Organizational Standards

Article excerpt

THE GLOBAL COMMUNITY IS EMBRACING PROJECT MANAGEMENT. AN ORGANIZATIONAL STANDARD MAY NOT BE FAR BEHIND.

Is the business community ready to advance organizationwide use of project management standards?

MARGARET WHITE, PH.D.: I don't think it would be appropriate for the business community to advance organizationwide use of project management standards. This is true for several reasons.

Not all areas of the organization lend themselves to project management structures all of the time. Project management requires a certain set of criteria.

Some firms do not have the size to truly utilize a project management-based format. For small firms, there are aspects of project management that would benefit them, but applying project management standards would be inefficient.

In addition, creative ventures are less project management-oriented than others because of time factors. It is difficult to force new product development. Again, there are certain elements of the project management standards that would help, but not all would be beneficial.

ROB THOMSETT: I think the business community is starting to become interested in organizationwide standards in project management and a community to support those standards. For example, the Australian Department of Immigration and Linfox, one of the largest shipping and trucking companies in Australia, have both contacted us with the intent to advance standards. Because of the degree of organizational change to meet both competition and government regulation in both cases, they see the benefits.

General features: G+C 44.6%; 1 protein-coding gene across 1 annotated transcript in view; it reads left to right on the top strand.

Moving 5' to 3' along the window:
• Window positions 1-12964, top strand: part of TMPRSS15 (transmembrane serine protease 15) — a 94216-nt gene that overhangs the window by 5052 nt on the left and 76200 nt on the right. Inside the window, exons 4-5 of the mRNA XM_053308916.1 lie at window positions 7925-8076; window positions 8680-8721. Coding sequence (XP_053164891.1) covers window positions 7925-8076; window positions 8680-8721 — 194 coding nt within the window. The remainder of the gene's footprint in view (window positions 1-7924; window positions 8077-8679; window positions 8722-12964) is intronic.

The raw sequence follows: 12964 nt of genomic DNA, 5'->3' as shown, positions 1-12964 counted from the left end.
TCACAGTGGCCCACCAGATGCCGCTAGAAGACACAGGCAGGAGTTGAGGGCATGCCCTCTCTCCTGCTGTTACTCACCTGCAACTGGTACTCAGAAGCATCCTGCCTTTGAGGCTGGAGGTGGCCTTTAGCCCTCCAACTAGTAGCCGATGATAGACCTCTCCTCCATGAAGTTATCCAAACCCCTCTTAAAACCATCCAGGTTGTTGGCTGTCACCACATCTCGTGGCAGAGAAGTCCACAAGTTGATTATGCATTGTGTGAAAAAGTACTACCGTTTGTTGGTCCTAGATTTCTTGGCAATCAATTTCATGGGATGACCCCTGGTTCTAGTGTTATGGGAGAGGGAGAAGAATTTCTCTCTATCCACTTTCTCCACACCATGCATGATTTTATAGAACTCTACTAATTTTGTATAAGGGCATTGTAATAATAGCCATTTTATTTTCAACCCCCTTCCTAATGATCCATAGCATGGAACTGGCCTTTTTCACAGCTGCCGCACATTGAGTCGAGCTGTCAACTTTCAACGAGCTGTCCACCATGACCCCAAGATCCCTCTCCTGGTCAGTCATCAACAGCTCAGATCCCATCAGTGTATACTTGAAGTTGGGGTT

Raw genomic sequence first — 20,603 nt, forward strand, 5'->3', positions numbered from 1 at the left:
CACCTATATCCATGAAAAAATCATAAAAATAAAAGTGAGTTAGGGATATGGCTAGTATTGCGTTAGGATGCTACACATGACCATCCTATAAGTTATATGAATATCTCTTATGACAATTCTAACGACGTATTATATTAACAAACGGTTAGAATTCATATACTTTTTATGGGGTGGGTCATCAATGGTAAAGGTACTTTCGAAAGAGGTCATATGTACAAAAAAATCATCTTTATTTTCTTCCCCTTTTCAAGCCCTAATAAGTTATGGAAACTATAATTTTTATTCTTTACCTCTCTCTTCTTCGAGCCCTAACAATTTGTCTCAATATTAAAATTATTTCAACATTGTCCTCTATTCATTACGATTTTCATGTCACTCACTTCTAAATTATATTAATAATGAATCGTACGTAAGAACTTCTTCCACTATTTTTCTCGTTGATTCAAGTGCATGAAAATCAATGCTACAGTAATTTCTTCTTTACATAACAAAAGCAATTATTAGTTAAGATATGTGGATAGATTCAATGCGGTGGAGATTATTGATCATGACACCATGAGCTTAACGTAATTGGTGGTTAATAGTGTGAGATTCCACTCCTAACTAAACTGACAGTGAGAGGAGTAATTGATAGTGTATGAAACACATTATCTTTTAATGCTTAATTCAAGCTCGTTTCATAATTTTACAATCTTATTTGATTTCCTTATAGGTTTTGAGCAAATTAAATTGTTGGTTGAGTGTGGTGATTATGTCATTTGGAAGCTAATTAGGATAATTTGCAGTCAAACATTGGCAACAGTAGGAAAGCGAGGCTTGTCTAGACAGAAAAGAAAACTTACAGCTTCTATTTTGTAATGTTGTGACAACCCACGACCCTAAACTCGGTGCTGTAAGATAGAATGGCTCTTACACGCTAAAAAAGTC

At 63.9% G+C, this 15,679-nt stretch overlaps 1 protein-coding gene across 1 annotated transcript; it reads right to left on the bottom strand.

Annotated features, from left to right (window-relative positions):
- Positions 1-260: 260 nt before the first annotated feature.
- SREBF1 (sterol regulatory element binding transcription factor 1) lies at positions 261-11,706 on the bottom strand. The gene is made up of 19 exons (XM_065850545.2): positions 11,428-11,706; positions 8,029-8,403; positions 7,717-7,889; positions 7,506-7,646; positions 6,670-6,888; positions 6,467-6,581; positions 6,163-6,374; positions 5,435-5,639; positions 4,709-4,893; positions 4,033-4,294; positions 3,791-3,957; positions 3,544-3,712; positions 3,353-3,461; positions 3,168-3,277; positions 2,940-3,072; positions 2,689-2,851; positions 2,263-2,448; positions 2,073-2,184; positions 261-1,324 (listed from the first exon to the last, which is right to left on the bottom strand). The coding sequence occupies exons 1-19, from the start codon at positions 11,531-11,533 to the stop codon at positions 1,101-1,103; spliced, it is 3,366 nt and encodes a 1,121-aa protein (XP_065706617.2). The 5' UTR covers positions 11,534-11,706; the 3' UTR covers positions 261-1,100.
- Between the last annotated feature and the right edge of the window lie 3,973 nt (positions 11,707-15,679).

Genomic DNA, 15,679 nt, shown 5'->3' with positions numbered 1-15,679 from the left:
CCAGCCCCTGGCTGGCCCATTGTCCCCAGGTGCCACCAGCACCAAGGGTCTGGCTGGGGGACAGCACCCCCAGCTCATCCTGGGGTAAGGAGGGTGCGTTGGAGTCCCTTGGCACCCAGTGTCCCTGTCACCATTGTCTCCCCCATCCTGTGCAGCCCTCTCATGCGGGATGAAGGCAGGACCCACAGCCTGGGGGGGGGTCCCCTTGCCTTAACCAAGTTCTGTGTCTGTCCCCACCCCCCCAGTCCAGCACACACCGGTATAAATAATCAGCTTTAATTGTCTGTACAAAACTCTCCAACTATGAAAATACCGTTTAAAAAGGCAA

The IT community historically has taken the lead in project management. The business community wants to take that back. They have more projects than IT to deliver, and although IT has developed efficient models, they want to use them. The third driver is the need for organizations to deliver on projects rather than just talk about them. There's a real question about how projects get initiated and delivered.

Are there geographic regions that have accepted project management standards to a greater degree?

DR. WHITE: I don't know that geographic regions are the determiner as much as industry is. I think there are some industries that lend themselves better to project management. They are better able to grasp it because they use it more. These industries have unique projects, processes and deadlines.

Obviously, construction industries have embraced the project management concepts and standards more than some other industries. All industries are beginning to catch on, but they're not there yet In telecommunications, for example, projects are centered in the engineering department, and accounting doesn't have the same number of projects. So they have developed standard operating procedures instead.

MR. THOMSETT: I can't discern specific regional patterns, except the size of the country. In the Australian prime minister's department, a central project management group overlooks all projects within the federal government. That's another example of the business community being very focused on project management. However, Australia is very small-we only have about 300,000 public servants.

In Italy, there is a similar department, and I met the person responsible for writing project management standards for the Italian government. In the U.K., they use PRINCE. All three countries are seeing the strategic value of project management at the highest level. I don't think it's a cultural issue-it's a size issue.

Are cross-industry project management standards preferable to industry-specific standards/policies/procedures? On an enterprise level, what are the factors that lead to the adoption of cross-industry standards?

DR. WHITE: There are three levels that should be viewed. There are some elements that can be uniform across all industries. A basic definition of projects is needed to fully utilize project management practices and standards. …